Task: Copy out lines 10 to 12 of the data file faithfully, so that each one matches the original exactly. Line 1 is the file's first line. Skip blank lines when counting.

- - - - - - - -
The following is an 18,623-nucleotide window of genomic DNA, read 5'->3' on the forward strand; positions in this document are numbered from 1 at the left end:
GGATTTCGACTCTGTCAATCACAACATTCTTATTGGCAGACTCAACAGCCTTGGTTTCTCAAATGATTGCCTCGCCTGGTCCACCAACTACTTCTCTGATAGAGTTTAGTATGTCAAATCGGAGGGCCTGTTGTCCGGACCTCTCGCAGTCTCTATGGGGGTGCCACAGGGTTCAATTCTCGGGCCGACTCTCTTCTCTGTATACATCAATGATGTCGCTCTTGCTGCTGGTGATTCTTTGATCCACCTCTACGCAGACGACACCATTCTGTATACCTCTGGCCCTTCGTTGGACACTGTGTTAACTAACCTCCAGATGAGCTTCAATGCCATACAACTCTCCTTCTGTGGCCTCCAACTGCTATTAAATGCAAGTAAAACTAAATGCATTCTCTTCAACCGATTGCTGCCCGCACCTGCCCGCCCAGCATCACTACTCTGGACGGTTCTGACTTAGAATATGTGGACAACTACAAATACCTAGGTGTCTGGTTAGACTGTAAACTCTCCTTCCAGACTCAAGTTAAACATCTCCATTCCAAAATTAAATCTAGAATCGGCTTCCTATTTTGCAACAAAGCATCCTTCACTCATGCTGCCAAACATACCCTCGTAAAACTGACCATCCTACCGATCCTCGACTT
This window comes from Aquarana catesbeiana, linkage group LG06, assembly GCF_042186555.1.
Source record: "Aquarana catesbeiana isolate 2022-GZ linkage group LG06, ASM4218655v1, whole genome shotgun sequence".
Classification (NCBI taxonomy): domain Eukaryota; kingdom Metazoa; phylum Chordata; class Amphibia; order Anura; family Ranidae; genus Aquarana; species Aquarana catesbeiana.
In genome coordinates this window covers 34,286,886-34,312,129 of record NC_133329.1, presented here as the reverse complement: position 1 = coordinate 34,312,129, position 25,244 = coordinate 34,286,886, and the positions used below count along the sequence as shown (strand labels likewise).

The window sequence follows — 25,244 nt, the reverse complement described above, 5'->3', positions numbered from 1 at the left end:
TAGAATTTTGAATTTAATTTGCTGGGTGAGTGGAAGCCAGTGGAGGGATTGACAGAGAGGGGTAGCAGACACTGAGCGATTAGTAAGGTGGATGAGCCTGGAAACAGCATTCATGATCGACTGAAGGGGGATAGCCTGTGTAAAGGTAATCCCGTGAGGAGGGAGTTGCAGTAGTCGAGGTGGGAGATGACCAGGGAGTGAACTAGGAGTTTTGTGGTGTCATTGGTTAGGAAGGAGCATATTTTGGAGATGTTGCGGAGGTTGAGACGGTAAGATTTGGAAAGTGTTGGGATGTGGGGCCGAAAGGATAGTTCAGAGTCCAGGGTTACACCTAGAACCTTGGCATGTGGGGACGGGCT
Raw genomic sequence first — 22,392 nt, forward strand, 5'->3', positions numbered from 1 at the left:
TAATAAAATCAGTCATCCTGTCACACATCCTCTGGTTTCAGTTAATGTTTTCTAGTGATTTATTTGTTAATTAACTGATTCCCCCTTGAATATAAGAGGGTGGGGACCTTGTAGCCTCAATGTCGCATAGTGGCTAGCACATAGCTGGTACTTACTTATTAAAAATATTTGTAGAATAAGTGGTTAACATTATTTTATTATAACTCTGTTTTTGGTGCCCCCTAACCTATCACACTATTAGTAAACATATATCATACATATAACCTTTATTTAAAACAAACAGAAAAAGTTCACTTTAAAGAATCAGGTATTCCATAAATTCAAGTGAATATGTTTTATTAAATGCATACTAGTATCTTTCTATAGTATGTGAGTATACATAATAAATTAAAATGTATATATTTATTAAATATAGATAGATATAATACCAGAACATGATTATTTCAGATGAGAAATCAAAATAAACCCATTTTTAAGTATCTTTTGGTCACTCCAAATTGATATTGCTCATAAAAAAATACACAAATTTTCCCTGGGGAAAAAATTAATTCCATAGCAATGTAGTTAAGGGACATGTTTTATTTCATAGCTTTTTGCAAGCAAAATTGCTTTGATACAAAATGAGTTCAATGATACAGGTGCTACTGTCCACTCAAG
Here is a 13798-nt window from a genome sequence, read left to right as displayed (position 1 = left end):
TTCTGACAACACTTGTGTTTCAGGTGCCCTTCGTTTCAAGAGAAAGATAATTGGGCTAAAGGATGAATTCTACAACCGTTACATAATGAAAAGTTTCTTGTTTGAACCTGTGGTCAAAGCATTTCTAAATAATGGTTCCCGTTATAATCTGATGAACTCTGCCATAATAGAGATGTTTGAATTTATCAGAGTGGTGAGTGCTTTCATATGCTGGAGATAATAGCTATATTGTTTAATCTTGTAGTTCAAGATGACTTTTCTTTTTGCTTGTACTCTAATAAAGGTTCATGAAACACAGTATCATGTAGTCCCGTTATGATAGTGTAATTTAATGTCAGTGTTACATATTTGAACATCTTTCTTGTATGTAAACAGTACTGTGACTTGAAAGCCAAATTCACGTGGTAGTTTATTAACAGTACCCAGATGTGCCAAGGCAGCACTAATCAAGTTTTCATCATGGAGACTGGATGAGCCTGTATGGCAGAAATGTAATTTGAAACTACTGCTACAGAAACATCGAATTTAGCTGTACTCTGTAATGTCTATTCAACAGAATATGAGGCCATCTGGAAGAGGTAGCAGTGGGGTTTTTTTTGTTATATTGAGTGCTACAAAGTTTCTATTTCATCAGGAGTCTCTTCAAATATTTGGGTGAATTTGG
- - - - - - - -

TAATAAAATCAGTCATCCTGTCACACATCCTCTGGTTTCAGTTAATGTTTTCTAGTGATTTATTTGTTAATTAACTGATTCCCCCTTGAATATAAGAGGGTGGGGACCTTGTAGCCTCAATGTCGCATAGTGGCTAGCACATAGCTGGTACTTACTTATTAAAAATATTTGTAGAATAAGTGGTTAACATTATTTTATTATAACTCTGTTTTTGGTGCCCCCTAACCTATCACACTATTAGTAAACATATATCATACATATAACCTTTATTTAAAACAAACAGAAAAAGTTCACTTTAAAGAATCAGGTATTCCATAAATTCAAGTGAATATGTTTTATTAAATGCATACTAGTATCTTTCTATAGTATGTGAGTATACATAATAAATTAAAATGTATATATTTATTAAATATAGATAGATATAATACCAGAACATGATTATTTCAGATGAGAAATCAAAATAAACCCATTTTTAAGTATCTTTTGGTCACTCCAAATTGATATTGCTCATAAAAAAATACACAAATTTTCCCTGGGGAAAAAATTAATTCCATAGCAATGTAGTTAAGGGACATGTTTTATTTCATAGCTTTTTGCAAGCAAAATTGCTTTGATACAAAATGAGTTCAATGATACAGGTGCTACTGTCCACTCAAG
Here is a 13798-nt window from a genome sequence, read left to right as displayed (position 1 = left end):
TTCTGACAACACTTGTGTTTCAGGTGCCCTTCGTTTCAAGAGAAAGATAATTGGGCTAAAGGATGAATTCTACAACCGTTACATAATGAAAAGTTTCTTGTTTGAACCTGTGGTCAAAGCATTTCTAAATAATGGTTCCCGTTATAATCTGATGAACTCTGCCATAATAGAGATGTTTGAATTTATCAGAGTGGTGAGTGCTTTCATATGCTGGAGATAATAGCTATATTGTTTAATCTTGTAGTTCAAGATGACTTTTCTTTTTGCTTGTACTCTAATAAAGGTTCATGAAACACAGTATCATGTAGTCCCGTTATGATAGTGTAATTTAATGTCAGTGTTACATATTTGAACATCTTTCTTGTATGTAAACAGTACTGTGACTTGAAAGCCAAATTCACGTGGTAGTTTATTAACAGTACCCAGATGTGCCAAGGCAGCACTAATCAAGTTTTCATCATGGAGACTGGATGAGCCTGTATGGCAGAAATGTAATTTGAAACTACTGCTACAGAAACATCGAATTTAGCTGTACTCTGTAATGTCTATTCAACAGAATATGAGGCCATCTGGAAGAGGTAGCAGTGGGGTTTTTTTTGTTATATTGAGTGCTACAAAGTTTCTATTTCATCAGGAGTCTCTTCAAATATTTGGGTGAATTTGG